In 2018, California’s lawmakers forgot partisanship in moving towards the reduction of its untested sexual assault kit backlog. The House of Representatives and the Senate passed two different bills that targeted the issue.
California might be known for progressive legal policies and its past laws that treated criminals harshly. Despite this, there were 12,000 rape kits not subjected to examination in Los Angeles County and LA city. Law enforcement learned about those sexual assault kits only 10 years ago.
In California’s Long Beach city, it was not clear as to whether there was a backlog as of August 2017, as per the nonprofit Joyful Heart Foundation. For your information, it is a not-for-profit organization looking to change the response of society to domestic violence, child abuse, and sexual assault. They supported the two draft laws through their End the Backlog campaign.
Assembly Bill 3118, requiring the first stock of untested sexual assault kits throughout the US state, was approved on May 30, 2018, without opposition.
The California State Assembly Member, David Chiu was among the lawmakers who brought in the bill. The assemblyman said that the bill took those who survive sexual assaults a measure closer to achieving the legal justice that they deserve. To truly tackle the backlog, it was important to know the untested kit count in the state, as well as test every kit to avoid the increase of that backlog, said the assemblyman. As for Chiu, passing the bill was a powerful message of support to the survivors from the state Legislature.
Back then, California’s officials did not know the number of the kits stored across the US state.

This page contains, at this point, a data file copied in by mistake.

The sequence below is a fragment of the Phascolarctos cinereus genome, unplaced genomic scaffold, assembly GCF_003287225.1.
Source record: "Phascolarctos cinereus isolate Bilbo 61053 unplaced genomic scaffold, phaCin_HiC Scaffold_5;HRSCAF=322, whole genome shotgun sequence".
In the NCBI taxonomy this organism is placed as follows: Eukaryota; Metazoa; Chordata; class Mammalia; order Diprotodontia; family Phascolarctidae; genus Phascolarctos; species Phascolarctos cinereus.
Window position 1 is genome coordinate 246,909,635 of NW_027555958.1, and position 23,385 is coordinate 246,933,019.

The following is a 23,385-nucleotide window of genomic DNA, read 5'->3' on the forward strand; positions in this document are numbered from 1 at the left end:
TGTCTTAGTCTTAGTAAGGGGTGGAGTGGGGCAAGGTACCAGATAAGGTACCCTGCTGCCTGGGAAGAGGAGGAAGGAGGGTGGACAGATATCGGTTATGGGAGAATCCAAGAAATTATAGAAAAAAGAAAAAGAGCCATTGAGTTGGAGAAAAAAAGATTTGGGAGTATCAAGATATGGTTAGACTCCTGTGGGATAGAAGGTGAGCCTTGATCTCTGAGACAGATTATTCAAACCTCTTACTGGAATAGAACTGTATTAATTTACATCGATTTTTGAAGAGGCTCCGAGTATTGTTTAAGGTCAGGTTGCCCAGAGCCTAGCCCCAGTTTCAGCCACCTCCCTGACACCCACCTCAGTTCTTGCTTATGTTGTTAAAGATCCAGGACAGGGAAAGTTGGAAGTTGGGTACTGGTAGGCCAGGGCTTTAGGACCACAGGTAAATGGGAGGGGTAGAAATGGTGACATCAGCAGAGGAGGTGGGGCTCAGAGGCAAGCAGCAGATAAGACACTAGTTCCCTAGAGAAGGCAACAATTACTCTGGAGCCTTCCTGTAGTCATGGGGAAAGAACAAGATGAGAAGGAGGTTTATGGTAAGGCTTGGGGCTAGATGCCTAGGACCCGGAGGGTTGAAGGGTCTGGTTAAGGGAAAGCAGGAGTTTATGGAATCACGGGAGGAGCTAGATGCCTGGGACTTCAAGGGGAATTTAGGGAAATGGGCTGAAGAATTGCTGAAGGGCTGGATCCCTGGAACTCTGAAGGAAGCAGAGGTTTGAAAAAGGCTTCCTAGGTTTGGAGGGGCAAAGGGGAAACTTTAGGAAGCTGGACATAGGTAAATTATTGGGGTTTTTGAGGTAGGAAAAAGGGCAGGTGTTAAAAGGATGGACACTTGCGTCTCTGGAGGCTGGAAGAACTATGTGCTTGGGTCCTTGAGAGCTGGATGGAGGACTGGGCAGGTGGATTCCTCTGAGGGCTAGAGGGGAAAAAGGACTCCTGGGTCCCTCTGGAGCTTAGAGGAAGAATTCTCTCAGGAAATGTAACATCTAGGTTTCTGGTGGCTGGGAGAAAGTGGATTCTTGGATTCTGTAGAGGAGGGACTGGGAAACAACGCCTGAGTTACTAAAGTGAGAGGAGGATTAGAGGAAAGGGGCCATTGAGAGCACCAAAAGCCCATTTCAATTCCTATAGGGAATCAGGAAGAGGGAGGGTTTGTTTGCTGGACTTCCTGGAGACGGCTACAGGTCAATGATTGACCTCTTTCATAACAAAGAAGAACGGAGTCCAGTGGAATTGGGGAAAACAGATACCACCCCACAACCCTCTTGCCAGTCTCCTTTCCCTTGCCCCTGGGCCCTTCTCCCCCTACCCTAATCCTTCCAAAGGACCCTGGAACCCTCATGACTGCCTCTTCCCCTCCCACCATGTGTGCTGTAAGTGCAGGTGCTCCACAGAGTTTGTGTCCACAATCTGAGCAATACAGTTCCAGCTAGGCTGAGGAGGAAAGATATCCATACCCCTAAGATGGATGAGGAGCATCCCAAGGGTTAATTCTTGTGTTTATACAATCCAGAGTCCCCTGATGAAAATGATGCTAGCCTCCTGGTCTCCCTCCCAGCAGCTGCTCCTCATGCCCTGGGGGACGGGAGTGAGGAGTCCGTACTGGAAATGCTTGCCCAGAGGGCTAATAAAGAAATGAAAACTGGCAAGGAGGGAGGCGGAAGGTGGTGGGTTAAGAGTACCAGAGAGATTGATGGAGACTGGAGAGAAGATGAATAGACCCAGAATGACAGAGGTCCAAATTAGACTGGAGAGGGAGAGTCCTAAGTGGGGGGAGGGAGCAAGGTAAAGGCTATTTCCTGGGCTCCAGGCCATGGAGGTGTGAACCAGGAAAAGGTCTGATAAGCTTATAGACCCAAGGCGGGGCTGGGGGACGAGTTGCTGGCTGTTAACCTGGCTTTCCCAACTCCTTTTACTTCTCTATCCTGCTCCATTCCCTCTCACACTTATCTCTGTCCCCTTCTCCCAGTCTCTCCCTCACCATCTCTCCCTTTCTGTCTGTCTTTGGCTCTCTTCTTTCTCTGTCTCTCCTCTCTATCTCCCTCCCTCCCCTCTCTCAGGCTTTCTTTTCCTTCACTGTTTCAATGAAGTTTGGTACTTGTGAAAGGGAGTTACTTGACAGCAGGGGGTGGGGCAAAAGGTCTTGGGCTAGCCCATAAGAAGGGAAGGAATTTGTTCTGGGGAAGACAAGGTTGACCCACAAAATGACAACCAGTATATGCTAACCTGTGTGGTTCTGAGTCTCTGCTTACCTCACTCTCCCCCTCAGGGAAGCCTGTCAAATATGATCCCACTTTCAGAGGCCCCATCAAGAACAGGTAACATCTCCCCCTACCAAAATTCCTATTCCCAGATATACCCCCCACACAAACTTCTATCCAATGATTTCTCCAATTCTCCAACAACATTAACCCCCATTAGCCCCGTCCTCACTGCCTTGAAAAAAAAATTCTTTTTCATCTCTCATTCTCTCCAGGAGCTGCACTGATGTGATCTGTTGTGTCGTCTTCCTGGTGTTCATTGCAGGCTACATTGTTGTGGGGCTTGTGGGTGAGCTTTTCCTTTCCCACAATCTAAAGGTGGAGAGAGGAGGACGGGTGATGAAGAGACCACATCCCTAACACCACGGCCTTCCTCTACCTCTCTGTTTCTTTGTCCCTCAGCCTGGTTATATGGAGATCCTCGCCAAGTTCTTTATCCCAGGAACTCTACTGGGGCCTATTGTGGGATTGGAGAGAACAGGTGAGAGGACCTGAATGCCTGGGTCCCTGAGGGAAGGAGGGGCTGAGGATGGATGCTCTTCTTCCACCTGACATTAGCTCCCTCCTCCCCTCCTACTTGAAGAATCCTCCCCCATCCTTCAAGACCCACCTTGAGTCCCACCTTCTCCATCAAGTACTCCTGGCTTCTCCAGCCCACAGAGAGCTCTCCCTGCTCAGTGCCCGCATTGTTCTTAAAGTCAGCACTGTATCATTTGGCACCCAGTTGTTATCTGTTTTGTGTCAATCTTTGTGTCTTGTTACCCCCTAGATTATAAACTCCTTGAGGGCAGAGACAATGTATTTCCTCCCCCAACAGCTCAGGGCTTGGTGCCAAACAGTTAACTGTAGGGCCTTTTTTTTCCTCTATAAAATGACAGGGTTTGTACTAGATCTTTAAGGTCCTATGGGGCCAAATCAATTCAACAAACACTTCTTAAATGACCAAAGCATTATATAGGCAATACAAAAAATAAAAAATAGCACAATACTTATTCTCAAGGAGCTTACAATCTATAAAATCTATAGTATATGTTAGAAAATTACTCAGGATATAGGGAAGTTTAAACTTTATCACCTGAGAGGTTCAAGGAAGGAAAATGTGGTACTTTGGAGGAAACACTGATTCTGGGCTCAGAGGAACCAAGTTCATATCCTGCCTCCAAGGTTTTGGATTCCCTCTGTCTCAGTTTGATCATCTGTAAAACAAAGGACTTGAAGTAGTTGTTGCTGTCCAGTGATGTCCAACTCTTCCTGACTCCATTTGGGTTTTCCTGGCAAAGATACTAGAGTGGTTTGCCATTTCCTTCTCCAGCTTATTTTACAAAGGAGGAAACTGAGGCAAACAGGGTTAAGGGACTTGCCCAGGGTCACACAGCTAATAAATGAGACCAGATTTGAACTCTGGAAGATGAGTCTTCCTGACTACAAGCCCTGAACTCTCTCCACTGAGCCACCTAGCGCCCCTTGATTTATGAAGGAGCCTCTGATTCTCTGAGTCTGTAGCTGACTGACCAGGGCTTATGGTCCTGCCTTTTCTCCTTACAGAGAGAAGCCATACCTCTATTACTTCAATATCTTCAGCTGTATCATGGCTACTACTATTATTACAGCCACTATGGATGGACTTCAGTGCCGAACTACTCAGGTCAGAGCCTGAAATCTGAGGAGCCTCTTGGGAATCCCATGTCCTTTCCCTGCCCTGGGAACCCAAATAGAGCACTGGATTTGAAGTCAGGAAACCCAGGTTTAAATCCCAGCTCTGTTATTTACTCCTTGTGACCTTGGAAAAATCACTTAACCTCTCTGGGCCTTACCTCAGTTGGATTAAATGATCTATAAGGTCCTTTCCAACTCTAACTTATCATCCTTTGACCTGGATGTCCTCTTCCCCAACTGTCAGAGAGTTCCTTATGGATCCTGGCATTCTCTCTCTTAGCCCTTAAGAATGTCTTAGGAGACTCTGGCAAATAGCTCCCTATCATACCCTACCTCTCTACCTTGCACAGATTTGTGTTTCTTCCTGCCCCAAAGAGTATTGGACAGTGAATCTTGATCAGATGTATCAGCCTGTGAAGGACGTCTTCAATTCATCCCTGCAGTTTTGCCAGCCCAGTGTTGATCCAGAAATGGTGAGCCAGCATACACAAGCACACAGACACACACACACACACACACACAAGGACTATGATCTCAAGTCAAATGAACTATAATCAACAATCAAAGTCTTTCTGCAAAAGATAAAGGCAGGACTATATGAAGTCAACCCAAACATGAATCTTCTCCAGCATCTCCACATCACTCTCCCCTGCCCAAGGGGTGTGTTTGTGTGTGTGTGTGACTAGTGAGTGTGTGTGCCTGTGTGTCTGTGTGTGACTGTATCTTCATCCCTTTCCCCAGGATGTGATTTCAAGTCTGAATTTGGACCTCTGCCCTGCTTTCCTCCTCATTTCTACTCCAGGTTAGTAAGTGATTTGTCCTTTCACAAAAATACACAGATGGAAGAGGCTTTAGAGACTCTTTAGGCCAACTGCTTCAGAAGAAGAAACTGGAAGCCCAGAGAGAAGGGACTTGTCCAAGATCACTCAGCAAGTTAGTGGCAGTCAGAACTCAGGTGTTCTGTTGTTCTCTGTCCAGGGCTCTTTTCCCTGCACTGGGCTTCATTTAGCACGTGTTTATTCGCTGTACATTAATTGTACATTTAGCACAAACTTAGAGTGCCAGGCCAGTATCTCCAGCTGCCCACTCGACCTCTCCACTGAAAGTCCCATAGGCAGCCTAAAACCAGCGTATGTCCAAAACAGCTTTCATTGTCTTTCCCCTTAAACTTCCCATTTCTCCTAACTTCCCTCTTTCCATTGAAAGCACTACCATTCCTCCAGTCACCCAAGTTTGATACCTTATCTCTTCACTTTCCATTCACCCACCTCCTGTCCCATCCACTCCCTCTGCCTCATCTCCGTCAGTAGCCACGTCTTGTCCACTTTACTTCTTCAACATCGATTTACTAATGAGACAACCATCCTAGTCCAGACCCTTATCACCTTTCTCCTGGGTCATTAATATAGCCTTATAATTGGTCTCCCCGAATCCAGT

Senate Bill 1449, mandating the process of testing every new rape kit, was approved unanimously on the same day. Back then, the legislation only stated that the products ‘should’ be checked. That legalese would be changed to ‘shall’, thus eliminating the vagueness that could make agencies feel that it was optional to test those kits.
Senator Connie Leyva regarded quickly processing any piece of DNA evidence as important to allow law enforcement people to recognize rapists and prosecute them. Leyva introduced the legal measure in the US Senate. Leyva said that it was not acceptable for a sexual assault kit to be stored in an untested form.
DNA would be strong if stored properly, and criminals had been caught due to that piece of evidence, but it would not degrade gradually during a long period.
In the June 2018 budget negotiation processes, both US legislative bodies had to pass their counterpart’s draft law and confirm the availability of the required funding.
The then-MD of Joyful Heart Foundation, Sarah Haacke Byrd, underlined the importance of reinstating dignity into the legal system for sexual assault victims across California. By approving the draft laws, the state demonstrated its commitment to aid the survivors in finding a path towards justice and healing.